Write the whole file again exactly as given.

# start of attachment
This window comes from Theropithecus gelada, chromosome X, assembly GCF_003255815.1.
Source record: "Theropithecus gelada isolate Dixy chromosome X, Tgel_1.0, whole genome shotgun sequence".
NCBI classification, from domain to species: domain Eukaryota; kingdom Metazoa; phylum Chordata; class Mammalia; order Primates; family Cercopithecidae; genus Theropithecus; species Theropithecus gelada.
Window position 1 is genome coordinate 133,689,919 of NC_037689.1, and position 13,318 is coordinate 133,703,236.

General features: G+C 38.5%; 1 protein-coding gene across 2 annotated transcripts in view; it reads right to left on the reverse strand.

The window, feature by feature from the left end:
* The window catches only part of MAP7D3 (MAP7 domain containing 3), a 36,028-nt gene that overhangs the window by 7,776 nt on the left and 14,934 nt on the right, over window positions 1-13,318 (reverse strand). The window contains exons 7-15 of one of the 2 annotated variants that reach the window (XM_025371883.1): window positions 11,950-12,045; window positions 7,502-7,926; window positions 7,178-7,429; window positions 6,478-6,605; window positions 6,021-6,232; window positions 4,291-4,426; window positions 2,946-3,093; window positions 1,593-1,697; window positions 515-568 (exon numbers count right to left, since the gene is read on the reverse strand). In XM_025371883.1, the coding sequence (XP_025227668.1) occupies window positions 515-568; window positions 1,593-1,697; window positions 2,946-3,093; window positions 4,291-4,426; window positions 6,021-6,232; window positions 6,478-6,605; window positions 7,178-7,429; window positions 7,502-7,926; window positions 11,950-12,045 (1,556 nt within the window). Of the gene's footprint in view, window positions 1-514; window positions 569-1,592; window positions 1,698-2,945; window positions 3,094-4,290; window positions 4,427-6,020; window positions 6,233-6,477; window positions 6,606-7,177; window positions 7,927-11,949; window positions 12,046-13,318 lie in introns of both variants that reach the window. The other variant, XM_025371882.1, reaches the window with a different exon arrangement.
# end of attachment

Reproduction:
This window comes from Theropithecus gelada, chromosome X, assembly GCF_003255815.1.
Source record: "Theropithecus gelada isolate Dixy chromosome X, Tgel_1.0, whole genome shotgun sequence".
NCBI classification, from domain to species: domain Eukaryota; kingdom Metazoa; phylum Chordata; class Mammalia; order Primates; family Cercopithecidae; genus Theropithecus; species Theropithecus gelada.
Window position 1 is genome coordinate 133,689,919 of NC_037689.1, and position 13,318 is coordinate 133,703,236.

General features: G+C 38.5%; 1 protein-coding gene across 2 annotated transcripts in view; it reads right to left on the reverse strand.

The window, feature by feature from the left end:
* The window catches only part of MAP7D3 (MAP7 domain containing 3), a 36,028-nt gene that overhangs the window by 7,776 nt on the left and 14,934 nt on the right, over window positions 1-13,318 (reverse strand). The window contains exons 7-15 of one of the 2 annotated variants that reach the window (XM_025371883.1): window positions 11,950-12,045; window positions 7,502-7,926; window positions 7,178-7,429; window positions 6,478-6,605; window positions 6,021-6,232; window positions 4,291-4,426; window positions 2,946-3,093; window positions 1,593-1,697; window positions 515-568 (exon numbers count right to left, since the gene is read on the reverse strand). In XM_025371883.1, the coding sequence (XP_025227668.1) occupies window positions 515-568; window positions 1,593-1,697; window positions 2,946-3,093; window positions 4,291-4,426; window positions 6,021-6,232; window positions 6,478-6,605; window positions 7,178-7,429; window positions 7,502-7,926; window positions 11,950-12,045 (1,556 nt within the window). Of the gene's footprint in view, window positions 1-514; window positions 569-1,592; window positions 1,698-2,945; window positions 3,094-4,290; window positions 4,427-6,020; window positions 6,233-6,477; window positions 6,606-7,177; window positions 7,927-11,949; window positions 12,046-13,318 lie in introns of both variants that reach the window. The other variant, XM_025371882.1, reaches the window with a different exon arrangement.